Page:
• Is the required schedule clear at the start? You and your employer must understand and agree on the number of hours you will work. Make sure to ask and, even better, get the expectations in writing either through a job description or a formal job offer.

 

  • Is this a temporary position for you? Consider if you are looking to work more hours before taking a part-time role. Let your employer know you would like to be considered for a full-time position, and discuss the likelihood of full-time employment to avoid future frustration.

Tips for launching or advancing your career

Part-time jobs are an excellent way to decide if you enjoy the industry or roles in a new career or company. Starting with a limited schedule can provide an opportunity for you to prove your value to a new employer, creating the possibility to earn promotions and better pay.

If you begin on a part-time basis and want to advance your career, make sure you present yourself professionally at all times. This includes showing up for the workday a few minutes before starting your activities, being a positive presence in the workplace by collaborating with your coworkers, and helping to solve problems whenever possible.

Ask your immediate supervisor for feedback regularly and document how you address proposed improvements. Notice why other employees are offered more hours and learn from them.

Build a better resume

Make an effort to learn new skills at your current job. Those skills can enhance your resume in case you want to apply for more attractive jobs at other companies.

On average, full-time jobs offer 3 percent raises every year, but you may be able to negotiate a 10 percent to 20 percent increase by changing careers altogether [1].

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How to get a part-time job

Part-time jobs may be easier to get than full-time roles. Follow these steps to begin your part-time job search. 

1. Start by searching online job boards, social media platforms, and conversations with friends and associates. 

2. Strengthen networking connections you’ve developed in other personal and professional roles, especially within the industry you are interested in pursuing.

3. Determine if additional certifications and degrees are necessary. Often, further education helps to demonstrate a level of proficiency.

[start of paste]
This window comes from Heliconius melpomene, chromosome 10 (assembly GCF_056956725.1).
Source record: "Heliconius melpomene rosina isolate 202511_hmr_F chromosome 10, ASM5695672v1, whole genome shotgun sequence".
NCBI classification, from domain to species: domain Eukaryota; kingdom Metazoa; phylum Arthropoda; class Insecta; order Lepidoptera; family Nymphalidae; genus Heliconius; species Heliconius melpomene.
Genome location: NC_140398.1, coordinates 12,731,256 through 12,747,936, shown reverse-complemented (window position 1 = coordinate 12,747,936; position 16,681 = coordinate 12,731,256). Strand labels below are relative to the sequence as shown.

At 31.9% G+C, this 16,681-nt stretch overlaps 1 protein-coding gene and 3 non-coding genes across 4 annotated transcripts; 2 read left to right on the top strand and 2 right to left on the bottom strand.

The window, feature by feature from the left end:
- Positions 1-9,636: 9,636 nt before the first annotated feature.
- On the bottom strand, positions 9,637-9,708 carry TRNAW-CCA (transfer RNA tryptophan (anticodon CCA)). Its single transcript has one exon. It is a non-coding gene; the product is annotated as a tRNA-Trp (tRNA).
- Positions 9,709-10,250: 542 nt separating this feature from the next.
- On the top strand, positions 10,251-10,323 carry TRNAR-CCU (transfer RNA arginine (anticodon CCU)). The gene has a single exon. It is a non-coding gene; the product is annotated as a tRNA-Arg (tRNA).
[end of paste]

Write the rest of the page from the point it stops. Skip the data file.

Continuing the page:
Now, you can polish your resume, write a targeted cover letter, and begin the application process. It’s important to stay positive with each new professional experience; every interview is a valuable learning opportunity.

Know the keys to balancing work and personal life

For some people, one of the most challenging parts of professional life is learning how to manage a healthy work-life balance. The foundation of balance is a clear understanding of expectations between you and your employer. Follow these tips to avoid burnout and enjoy all facets of your day:

  • Schedule your set working hours and stick to them.

  • Block out personal time to enjoy the things you love.

  • Build healthy habits that enhance your happiness. 

  • Learn how to say no if necessary.

  • Create a routine that lets you leave work behind when you arrive home.

It’s your responsibility to create and maintain healthy boundaries between your personal and professional lives. By focusing on this, you can be a better employee in the long term.    

Discover strengths of team relationships, even in part-time work

Every employee wants to be a valuable part of the team. Full-time and part-time workers can develop habits that strengthen relationships at work. Even if you aren’t working 35 hours a week, you can still play an important role in your company.

Here are some quick tips for building a better professional network, starting with your interpersonal skills:

  • Be an active listener and communicate effectively with your coworkers to avoid misunderstanding. 

  • Be respectful and offer help whenever possible. 

  • Celebrate wins and support your coworkers.

When you treat people well, they’re more likely to return the favor.

Pave a path to professional development

Your professional development may look very different from that of others. For example, it may be best to reduce the number of hours you currently work to reach your goals. You may wonder, “Can you be part-time if you are currently full-time at your job?”

Start by scheduling a meeting with your immediate supervisor. Come prepared to discuss how and why you can reduce your hours while remaining an essential part of the professional team. Remember: Creativity is a powerful tool for making your career into what you’ve dreamed it to be.

If you’re ready to try a new career or explore a new industry, consider signing up for online courses on Coursera

Article sources

1. SHRM. “2020 Salary Budget Growth Expected to Notch Just above 3%, https://www.shrm.org/resourcesandtools/hr-topics/compensation/pages/2020-salary-budget-average-increase-just-above-3-percent.aspx." Accessed February 14, 2022.

Written by Coursera • Updated on

This content has been made available for informational purposes only. Learners are advised to conduct additional research to ensure that courses and other credentials pursued meet their personal, professional, and financial goals.